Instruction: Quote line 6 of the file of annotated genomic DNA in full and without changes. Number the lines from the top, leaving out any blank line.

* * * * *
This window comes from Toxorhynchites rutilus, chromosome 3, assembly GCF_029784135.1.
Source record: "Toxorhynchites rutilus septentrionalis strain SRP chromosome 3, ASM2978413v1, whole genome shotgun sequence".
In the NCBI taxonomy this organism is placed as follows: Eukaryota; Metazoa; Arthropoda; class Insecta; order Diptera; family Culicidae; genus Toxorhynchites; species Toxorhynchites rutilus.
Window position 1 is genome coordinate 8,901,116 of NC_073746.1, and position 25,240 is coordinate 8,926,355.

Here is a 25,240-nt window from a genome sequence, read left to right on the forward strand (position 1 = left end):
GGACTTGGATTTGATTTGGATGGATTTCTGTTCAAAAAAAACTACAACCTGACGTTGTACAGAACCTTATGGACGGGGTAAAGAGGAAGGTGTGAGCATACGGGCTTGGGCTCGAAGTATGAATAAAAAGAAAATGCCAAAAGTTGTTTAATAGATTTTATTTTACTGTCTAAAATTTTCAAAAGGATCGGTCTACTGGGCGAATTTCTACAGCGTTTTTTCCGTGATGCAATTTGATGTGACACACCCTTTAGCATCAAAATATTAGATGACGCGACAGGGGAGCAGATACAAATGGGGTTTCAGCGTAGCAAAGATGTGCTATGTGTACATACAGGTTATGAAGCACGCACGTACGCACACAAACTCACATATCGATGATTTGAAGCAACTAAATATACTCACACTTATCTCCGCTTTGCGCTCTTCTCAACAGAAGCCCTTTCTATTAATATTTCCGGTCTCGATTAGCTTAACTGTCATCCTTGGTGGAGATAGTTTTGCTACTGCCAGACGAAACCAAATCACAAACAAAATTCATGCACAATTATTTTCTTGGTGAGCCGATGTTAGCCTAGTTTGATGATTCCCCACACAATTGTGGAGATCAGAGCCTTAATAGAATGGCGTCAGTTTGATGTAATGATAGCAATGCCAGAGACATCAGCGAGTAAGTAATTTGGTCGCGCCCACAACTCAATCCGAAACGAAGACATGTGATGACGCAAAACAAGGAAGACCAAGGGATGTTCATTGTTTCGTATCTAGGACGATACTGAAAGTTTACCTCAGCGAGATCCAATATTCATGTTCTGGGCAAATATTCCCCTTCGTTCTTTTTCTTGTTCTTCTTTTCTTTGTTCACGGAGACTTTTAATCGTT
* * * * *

GGACTTGGATTTGATTTGGATGGATTTCTGTTCAAAAAAAACTACAACCTGACGTTGTACAGAACCTTATGGACGGGGTAAAGAGGAAGGTGTGAGCATACGGGCTTGGGCTCGAAGTATGAATAAAAAGAAAATGCCAAAAGTTGTTTAATAGATTTTATTTTACTGTCTAAAATTTTCAAAAGGATCGGTCTACTGGGCGAATTTCTACAGCGTTTTTTCCGTGATGCAATTTGATGTGACACACCCTTTAGCATCAAAATATTAGATGACGCGACAGGGGAGCAGATACAAATGGGGTTTCAGCGTAGCAAAGATGTGCTATGTGTACATACAGGTTATGAAGCACGCACGTACGCACACAAACTCACATATCGATGATTTGAAGCAACTAAATATACTCACACTTATCTCCGCTTTGCGCTCTTCTCAACAGAAGCCCTTTCTATTAATATTTCCGGTCTCGATTAGCTTAACTGTCATCCTTGGTGGAGATAGTTTTGCTACTGCCAGACGAAACCAAATCACAAACAAAATTCATGCACAATTATTTTCTTGGTGAGCCGATGTTAGCCTAGTTTGATGATTCCCCACACAATTGTGGAGATCAGAGCCTTAATAGAATGGCGTCAGTTTGATGTAATGATAGCAATGCCAGAGACATCAGCGAGTAAGTAATTTGGTCGCGCCCACAACTCAATCCGAAACGAAGACATGTGATGACGCAAAACAAGGAAGACCAAGGGATGTTCATTGTTTCGTATCTAGGACGATACTGAAAGTTTACCTCAGCGAGATCCAATATTCATGTTCTGGGCAAATATTCCCCTTCGTTCTTTTTCTTGTTCTTCTTTTCTTTGTTCACGGAGACTTTTAATCGTT